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A concrete Composition

A concrete Composition

Studio de Lange
Rishpon, Israel
Private Houses
Amit Geron

A concrete Composition

Studio de Lange as Architects

Laid on an 8,000 sqm (20 Acre) plot, two concrete rectangles perpendicular to one another form the letter T. Between them stands a light vertical element.

This home was envisioned as an unfolding sequence of simple geometric forms that compose an entire spatial experience. The abundant landscape, including grassland areas and pool, were seen as an integral part of the whole form. Weaving their way through the concrete structures, they merge the outdoors with the built environment.

The design plan is minimalist and the material scale is monochrome. It includes natural stone, exposed concrete and aluminum, all found in varying quantities on the exterior as well as interior of the home.

The material and color palettes were greatly restrained so not to overbear the space; allowing the space itself to be an adequate airy platform for the residents and their exquisite art and design collection. Concrete and white walls combine with large slabs of natural stone flooring. These are strung together by natural wood staircases that delicately stitch the different floors. The prominent color detail found is an array of black. Used throughout in architectural details, such as all the window profiles & outdoor porches as well as in design choices such as the entry door and kitchen façade. Black is used in both wood and metal textures, as those are complementary to the exposed concrete; which serves as the base material in the palette. A sculpted circular driveway, allows an encompassing view of the house upon arrival. On this northern, entry façade, elongated slits in the concrete carry-on the buildings geometry and concrete slab layout. They also provide framed views to the interior.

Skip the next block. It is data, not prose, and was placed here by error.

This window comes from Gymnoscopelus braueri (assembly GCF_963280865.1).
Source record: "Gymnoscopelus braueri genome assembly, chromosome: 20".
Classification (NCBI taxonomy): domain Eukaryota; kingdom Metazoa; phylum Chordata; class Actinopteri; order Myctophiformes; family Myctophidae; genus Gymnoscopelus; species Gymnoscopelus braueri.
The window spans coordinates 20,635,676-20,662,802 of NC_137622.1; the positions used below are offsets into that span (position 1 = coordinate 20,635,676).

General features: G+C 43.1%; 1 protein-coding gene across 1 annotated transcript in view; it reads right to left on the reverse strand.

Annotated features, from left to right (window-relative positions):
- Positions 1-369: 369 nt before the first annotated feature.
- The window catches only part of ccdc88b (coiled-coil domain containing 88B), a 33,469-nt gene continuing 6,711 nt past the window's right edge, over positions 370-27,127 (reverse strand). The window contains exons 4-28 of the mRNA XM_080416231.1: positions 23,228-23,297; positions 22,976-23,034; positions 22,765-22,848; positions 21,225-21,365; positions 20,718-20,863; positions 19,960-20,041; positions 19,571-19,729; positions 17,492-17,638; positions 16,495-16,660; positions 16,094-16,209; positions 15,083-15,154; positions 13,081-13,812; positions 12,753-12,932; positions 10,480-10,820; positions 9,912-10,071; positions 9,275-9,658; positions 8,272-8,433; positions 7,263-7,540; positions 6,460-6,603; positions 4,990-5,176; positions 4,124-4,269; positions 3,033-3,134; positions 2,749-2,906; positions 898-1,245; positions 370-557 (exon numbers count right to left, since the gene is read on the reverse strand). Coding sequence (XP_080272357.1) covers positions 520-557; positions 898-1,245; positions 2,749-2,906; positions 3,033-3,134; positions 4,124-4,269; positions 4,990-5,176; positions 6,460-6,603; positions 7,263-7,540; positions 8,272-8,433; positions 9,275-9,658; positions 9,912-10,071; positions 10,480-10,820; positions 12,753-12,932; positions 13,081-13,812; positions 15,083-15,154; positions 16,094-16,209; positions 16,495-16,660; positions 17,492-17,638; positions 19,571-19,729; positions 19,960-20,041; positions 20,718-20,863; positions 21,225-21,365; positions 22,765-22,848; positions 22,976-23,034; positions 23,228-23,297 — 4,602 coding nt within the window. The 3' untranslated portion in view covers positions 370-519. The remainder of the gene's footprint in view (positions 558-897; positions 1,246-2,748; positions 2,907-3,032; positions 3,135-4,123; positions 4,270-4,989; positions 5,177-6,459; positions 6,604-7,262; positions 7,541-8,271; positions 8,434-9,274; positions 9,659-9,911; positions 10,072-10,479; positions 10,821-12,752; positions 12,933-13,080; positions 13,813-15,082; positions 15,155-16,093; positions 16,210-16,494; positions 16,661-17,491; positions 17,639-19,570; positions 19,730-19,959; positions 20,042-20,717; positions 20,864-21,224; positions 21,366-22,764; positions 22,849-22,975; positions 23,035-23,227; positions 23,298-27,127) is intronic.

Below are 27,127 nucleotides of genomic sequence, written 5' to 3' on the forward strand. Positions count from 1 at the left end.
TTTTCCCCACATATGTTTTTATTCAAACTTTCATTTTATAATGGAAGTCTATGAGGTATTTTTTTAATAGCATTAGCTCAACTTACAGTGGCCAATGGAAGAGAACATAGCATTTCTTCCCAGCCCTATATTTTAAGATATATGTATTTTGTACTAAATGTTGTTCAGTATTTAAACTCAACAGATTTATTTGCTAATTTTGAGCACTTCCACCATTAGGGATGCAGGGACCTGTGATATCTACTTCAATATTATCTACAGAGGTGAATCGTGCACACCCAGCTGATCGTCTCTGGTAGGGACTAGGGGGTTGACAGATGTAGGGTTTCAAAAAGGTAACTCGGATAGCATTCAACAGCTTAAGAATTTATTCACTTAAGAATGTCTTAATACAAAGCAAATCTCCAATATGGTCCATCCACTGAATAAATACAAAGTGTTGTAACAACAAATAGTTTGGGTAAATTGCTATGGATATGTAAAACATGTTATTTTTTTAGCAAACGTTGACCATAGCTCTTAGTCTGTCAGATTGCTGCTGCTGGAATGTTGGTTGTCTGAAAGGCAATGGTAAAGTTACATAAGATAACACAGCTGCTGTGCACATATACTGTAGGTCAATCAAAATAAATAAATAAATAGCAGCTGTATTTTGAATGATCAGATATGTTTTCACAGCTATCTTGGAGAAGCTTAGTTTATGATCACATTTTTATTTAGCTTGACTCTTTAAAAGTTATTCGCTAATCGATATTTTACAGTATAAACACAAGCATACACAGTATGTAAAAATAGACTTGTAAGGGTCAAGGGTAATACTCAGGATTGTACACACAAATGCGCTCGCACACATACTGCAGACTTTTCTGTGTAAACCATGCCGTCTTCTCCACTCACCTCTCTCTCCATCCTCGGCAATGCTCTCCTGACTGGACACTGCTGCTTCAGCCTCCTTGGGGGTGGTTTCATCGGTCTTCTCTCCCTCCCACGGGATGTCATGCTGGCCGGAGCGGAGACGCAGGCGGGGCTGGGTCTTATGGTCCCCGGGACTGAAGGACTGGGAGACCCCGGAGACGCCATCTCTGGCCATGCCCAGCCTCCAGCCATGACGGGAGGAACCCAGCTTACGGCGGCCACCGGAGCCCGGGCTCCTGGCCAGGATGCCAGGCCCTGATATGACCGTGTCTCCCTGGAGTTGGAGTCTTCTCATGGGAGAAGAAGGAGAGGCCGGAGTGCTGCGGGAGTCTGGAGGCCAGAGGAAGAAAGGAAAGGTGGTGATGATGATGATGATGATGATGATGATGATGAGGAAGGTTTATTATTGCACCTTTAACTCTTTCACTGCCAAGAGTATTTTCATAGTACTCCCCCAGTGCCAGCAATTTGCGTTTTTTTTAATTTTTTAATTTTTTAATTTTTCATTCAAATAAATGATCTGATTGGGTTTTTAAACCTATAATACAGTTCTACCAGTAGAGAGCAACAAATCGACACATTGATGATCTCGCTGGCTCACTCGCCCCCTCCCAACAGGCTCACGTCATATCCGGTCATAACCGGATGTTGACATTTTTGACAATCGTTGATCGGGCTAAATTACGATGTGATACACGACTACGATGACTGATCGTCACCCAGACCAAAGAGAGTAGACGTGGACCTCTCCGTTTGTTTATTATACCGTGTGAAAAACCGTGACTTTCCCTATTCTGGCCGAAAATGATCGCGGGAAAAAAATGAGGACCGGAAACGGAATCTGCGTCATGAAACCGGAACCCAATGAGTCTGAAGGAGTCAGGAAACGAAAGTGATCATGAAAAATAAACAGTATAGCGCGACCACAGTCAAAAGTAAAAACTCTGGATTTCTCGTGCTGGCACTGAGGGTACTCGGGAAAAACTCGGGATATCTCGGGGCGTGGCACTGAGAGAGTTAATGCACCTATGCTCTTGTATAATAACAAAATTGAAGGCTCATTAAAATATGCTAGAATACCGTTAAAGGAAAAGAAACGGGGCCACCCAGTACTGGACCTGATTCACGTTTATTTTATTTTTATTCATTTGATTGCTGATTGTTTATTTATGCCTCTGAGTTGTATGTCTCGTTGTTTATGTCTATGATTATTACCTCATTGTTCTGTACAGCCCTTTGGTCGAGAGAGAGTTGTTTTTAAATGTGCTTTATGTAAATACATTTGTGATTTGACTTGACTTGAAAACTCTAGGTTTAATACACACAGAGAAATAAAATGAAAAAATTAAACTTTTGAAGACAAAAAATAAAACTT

In contrast, the southern façade toward the garden is composed entirely of transparent glass. Allowing a full view to the pool and grounds. The building is divided in two wings. One containing the public zones, including, the entrance, main living, dinning and kitchen areas. The other, houses private functions, including the sleeping quarters and an office. The differing functions of the house characterize the structures – The public wing has monumental proportions in terms of height and volume, thus differentiating itself from the private wing, which has elongated proportions and lesser height for an intimate feeling. Throughout the day, the structure’s changing reflection is apparent in the elongated pool adjacent to the home.

At the core of the public wing runs a 22 meter concrete wall which doubles as a gallery wall for the owners art pieces, and as a divide to the various public functions. It effectively splits the “volume” in two. On one side, the grand living and dining room that lead outdoors to the garden and pool area; on the other, the kitchen with its central island. It is also the supporting wall for downward leading staircase. The double height living space is delineated by an 18 meter long, 3 meter tall glass façade that provides a full view to the southern landscape.